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Pectoriloquy |

Hair Fugue FREE TO VIEW

Judith Terzi, MA
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Editor’s Note: The poet writes, “I am living in Pasadena, CA, and hold an M.A. in French Literature. I was compelled to write ‘Hair Fugue’ after watching a dear cousin’s beautiful, thick white hair tumble onto his shoulders after several sessions of chemo.”

Reproduction of this article is prohibited without written permission from the American College of Chest Physicians. See online for more details.


Chest. 2013;143(3):870. doi:10.1378/chest.12-0943
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        -for David
You ask me to tell you a story from GodsMan,
but I can’t take my eyes off your thick, wavy hair.
It drifts & twirls, lands like fresh snow onto your dark
brown sofa cushions. Onto your red wool sweater.
Remember how you & I danced at weddings &
bar mitzvahs? The first woodcut shows an artist
struggling in a storm at sea. Remember our balding
uncles, their tight shoes & shiny striped three-piece
suits from Zachary All? The artist gives his last coin
to a one-legged beggar, but I keep looking at your stark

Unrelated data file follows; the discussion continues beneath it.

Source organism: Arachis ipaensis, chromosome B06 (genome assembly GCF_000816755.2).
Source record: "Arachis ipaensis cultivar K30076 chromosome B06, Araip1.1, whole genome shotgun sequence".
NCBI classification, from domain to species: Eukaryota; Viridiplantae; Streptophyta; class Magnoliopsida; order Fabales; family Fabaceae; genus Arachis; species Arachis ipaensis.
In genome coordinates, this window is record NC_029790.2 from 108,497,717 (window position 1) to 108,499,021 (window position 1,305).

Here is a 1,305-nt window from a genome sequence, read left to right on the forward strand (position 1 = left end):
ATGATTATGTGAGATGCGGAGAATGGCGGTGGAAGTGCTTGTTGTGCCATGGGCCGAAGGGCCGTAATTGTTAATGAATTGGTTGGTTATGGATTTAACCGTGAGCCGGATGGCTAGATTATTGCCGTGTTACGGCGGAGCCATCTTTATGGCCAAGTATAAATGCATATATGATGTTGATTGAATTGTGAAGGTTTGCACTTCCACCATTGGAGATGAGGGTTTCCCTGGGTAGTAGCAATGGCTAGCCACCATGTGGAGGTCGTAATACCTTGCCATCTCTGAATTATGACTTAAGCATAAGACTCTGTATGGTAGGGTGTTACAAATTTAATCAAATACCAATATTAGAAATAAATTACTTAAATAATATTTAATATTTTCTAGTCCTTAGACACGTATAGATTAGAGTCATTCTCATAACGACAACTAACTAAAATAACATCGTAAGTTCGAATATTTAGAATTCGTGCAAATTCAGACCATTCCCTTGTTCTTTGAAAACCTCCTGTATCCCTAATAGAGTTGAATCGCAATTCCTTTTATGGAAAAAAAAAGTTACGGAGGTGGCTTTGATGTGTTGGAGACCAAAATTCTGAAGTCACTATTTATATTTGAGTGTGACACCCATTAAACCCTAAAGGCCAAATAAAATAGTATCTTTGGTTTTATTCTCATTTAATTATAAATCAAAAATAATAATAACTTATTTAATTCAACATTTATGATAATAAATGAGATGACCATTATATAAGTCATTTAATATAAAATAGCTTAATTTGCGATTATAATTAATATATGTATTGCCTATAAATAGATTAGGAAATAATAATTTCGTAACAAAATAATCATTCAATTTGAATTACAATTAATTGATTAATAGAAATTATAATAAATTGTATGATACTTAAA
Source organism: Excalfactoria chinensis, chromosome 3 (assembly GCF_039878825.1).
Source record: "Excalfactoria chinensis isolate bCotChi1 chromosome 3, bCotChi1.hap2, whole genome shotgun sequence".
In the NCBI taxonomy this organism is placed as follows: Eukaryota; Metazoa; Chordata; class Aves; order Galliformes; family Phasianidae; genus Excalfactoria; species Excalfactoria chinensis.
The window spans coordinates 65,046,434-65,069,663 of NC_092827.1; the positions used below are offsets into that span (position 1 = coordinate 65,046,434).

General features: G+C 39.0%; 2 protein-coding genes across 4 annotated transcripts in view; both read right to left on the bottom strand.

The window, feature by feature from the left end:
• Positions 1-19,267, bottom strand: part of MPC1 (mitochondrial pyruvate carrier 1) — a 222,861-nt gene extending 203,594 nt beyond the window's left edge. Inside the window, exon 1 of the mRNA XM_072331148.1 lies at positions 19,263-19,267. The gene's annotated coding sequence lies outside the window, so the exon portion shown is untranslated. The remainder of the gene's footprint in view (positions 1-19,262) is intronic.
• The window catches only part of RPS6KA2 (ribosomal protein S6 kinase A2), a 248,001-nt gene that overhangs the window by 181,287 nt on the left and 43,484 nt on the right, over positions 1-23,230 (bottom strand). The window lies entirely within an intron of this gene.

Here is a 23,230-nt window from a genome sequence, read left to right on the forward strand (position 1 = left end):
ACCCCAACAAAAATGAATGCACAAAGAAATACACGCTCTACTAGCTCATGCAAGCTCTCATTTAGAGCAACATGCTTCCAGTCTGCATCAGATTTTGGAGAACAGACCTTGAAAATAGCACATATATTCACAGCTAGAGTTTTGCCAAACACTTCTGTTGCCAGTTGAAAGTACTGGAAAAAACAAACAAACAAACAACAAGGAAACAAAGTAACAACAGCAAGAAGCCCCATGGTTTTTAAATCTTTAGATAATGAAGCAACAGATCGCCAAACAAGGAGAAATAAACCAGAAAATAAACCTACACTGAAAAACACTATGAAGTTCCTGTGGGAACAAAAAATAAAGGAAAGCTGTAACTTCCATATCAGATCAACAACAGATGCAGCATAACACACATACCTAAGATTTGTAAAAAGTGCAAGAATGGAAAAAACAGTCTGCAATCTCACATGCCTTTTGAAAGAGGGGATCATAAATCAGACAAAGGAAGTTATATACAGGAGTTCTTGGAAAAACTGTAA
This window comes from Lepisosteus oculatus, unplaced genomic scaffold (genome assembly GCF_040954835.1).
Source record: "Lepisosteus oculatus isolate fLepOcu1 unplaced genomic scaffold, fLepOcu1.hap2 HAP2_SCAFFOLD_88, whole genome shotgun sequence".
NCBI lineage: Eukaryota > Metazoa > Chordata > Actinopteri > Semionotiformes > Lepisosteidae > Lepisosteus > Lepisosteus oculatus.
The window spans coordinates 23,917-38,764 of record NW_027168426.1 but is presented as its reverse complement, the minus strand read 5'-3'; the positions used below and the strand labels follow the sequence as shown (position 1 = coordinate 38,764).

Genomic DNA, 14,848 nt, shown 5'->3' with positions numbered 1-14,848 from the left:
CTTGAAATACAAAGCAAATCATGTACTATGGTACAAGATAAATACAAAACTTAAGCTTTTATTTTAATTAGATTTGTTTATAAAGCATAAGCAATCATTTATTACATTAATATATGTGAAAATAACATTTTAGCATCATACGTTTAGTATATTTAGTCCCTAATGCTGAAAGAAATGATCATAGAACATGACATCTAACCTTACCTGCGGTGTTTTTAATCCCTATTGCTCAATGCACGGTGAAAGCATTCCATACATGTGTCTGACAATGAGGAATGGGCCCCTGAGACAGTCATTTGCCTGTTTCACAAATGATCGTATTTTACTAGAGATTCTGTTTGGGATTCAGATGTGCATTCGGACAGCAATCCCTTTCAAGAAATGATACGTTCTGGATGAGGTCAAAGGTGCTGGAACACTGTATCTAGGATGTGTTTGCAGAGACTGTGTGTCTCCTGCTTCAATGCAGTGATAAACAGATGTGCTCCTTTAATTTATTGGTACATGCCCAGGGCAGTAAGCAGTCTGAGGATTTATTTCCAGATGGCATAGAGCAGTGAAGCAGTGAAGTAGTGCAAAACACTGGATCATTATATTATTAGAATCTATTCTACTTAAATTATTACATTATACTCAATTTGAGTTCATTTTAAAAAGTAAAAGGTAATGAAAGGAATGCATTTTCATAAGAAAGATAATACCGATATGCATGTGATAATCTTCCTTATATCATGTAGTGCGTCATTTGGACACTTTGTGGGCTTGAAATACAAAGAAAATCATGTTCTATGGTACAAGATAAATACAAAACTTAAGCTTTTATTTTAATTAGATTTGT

white hair. Remember how our balding uncles danced
with platinum blond aunts in dark flowery polyester:
side-together-side-together-side-together-step
to every single platter from Elvis to the Stones,
the Beatles to the Bee-Gees? I watch your hair float
& swirl, watch it drift like ash onto your dark brown
sofa cushions. Onto your red wool sweater. The artist
strikes a bargain with a masked stranger, an auctioneer.
Further on, it seems the artist finds fame & gold-digging
women. Remember how you & I danced at weddings?
How our aunts went crazy over your wild mustache
& voluminous dark brown Afro sphere. Who knew
about illness then, about the toll of treatment—
this astonishing dance of your hair? Near the end
of the graphic novel, the so-called auctioneer removes
his mask for a portrait; I realize he’s the devil but
don’t want to tell you. So here’s real & poetic justice:
The artist pushes the auctioneer-devil into an abyss
between the shadowed, pointy cliffs of Lynd Ward’s
final woodcut. Then you & I dance like we used to—
rock ‘n’ roll, cha-cha-cha, & maybe some Tango Nuevo.


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